• Just been listening on YouTube – what great pieces. For others looking, you can grab it from Amazon: http://amzn.to/1PFR11k. Thanks Ellen!

  4. Do you get them to buy the book? I’m always conscious of not wanting to make the parents buy too much! But if you don’t then you would either have to photocopy or only play them in lesson…

    • Hi rhoda – you can also find them on imslp.org as they will have out-of-copyright editions.

  5. I love these pieces. My daughter who is also a piano teacher and I enjoy doing them just for fun. One of our favorites is in e minor op 149 no 28. One time we performed it at a talent night when there was a drummer available and had him play along and give a grand thump at the rests at the end of each section. We nicknamed this piece “shotgun” because of the drum pop. I also recommend the Diabelli duets just for piano playing friends to enjoy together as well as for students.

    • Hahaha nice idea Clair!! I also love the E minor one, but haven’t got creative enough to use drums!

  6. […] The “Joy of First Classics” is another gem for lots of easy classical arrangements. I also like the new Piano Adventures Sight Reading books – I count one week’s worth of effective sight reading as one piece on the card (make sure you pick a piece to hear and/or quiz them on!). You can also use method books and books like Czerny Op 823 or Czerny Op 777 which is a whole compilation of pieces that sit under 5 fingers in the RH – great for easy reading and learning. Also try duets – these are great fun for student and teacher (check out my post on Diabelli Duets). […]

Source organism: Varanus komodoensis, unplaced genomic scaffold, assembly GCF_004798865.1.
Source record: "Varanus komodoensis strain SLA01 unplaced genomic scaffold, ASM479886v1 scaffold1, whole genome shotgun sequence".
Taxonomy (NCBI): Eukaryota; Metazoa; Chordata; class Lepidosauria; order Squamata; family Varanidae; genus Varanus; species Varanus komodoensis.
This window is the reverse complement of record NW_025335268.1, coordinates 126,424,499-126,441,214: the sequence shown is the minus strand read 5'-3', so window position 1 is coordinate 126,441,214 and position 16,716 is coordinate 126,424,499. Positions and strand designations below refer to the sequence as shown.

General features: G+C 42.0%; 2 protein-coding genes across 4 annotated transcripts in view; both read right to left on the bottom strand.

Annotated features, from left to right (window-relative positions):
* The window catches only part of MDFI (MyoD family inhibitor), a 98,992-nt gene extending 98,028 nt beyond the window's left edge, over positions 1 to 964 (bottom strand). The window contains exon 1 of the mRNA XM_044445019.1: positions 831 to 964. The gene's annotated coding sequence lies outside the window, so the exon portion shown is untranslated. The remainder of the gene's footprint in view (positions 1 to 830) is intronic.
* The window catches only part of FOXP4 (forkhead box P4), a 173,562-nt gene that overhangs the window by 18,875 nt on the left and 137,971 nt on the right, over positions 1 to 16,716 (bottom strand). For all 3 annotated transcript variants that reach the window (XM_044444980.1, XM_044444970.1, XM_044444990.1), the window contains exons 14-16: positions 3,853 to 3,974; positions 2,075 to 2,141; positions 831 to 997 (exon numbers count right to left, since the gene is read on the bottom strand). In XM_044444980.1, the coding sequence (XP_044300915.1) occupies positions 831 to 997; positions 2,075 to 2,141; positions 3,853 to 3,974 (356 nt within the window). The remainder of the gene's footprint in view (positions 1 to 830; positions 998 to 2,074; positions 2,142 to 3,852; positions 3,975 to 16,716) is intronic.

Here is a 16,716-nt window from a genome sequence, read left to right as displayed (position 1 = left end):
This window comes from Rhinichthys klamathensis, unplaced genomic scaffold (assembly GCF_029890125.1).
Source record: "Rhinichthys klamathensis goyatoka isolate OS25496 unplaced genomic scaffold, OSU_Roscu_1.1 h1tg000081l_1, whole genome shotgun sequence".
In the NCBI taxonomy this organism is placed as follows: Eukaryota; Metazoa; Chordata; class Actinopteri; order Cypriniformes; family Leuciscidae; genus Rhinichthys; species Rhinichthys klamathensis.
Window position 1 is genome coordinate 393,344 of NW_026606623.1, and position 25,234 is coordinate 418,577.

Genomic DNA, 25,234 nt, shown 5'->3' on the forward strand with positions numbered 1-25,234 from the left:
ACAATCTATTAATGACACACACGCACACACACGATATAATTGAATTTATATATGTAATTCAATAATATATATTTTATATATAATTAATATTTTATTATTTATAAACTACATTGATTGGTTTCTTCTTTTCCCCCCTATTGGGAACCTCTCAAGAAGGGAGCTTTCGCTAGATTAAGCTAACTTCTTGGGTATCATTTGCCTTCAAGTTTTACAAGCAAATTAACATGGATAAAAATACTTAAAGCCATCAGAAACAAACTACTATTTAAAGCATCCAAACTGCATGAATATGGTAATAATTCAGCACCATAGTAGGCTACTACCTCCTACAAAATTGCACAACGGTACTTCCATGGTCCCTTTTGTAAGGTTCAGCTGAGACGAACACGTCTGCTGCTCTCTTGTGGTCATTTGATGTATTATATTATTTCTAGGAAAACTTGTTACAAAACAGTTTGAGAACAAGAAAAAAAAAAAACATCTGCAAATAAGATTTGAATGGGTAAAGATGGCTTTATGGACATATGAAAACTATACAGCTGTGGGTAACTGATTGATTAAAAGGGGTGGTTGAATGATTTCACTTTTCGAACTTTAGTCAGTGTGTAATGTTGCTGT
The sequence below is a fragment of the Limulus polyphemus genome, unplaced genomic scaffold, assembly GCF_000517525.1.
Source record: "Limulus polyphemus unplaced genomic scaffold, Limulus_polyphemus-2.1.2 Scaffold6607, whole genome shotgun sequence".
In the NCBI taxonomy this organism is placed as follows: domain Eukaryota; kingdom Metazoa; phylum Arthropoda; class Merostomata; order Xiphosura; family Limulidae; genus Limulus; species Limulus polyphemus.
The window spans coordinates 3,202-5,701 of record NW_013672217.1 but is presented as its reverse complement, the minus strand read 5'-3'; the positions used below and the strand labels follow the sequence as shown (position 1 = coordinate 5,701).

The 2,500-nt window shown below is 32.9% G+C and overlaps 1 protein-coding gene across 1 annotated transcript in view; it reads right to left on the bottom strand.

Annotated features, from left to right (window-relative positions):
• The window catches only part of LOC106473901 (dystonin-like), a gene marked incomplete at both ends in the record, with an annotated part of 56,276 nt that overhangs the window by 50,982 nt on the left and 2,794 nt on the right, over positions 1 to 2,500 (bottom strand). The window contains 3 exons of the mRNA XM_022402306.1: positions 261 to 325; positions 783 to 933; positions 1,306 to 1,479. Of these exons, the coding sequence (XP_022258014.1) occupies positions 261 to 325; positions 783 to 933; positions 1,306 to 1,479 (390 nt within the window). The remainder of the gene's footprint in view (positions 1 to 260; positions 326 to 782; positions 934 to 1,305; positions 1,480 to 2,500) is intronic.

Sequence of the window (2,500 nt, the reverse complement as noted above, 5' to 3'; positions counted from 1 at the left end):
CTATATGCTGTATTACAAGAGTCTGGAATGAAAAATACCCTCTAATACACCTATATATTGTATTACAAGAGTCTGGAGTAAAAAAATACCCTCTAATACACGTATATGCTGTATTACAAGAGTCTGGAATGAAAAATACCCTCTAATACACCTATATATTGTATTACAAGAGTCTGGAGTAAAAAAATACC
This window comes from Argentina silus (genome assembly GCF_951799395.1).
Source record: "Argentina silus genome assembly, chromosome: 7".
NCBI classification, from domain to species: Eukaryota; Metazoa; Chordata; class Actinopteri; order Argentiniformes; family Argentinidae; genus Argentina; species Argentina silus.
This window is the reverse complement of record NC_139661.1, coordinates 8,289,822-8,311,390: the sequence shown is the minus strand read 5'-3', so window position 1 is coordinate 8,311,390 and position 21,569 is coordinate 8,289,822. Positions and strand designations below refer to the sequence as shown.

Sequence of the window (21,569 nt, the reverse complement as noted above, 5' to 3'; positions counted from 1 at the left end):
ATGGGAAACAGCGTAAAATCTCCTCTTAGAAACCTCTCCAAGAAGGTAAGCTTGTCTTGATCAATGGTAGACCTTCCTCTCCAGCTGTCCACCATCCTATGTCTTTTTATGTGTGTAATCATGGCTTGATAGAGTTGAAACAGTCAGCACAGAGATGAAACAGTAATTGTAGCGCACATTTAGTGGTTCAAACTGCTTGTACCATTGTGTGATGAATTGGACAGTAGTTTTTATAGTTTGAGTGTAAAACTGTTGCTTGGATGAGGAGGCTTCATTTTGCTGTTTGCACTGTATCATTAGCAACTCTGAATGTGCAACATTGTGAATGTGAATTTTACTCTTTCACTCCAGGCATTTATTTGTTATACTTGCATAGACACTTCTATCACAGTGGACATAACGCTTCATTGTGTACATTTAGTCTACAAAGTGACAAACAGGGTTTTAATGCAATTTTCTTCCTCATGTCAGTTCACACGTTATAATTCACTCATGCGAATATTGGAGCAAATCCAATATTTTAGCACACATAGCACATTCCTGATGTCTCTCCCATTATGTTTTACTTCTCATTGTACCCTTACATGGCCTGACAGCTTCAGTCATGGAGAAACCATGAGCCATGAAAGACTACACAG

7. […] ideas on pieces to use, check out my other posts about repertoire. Norton’s Microjazz, Diabelli duets, “Joy of Boogie and Blues”, 2-piano works, chordal pop music, video game tunes and […]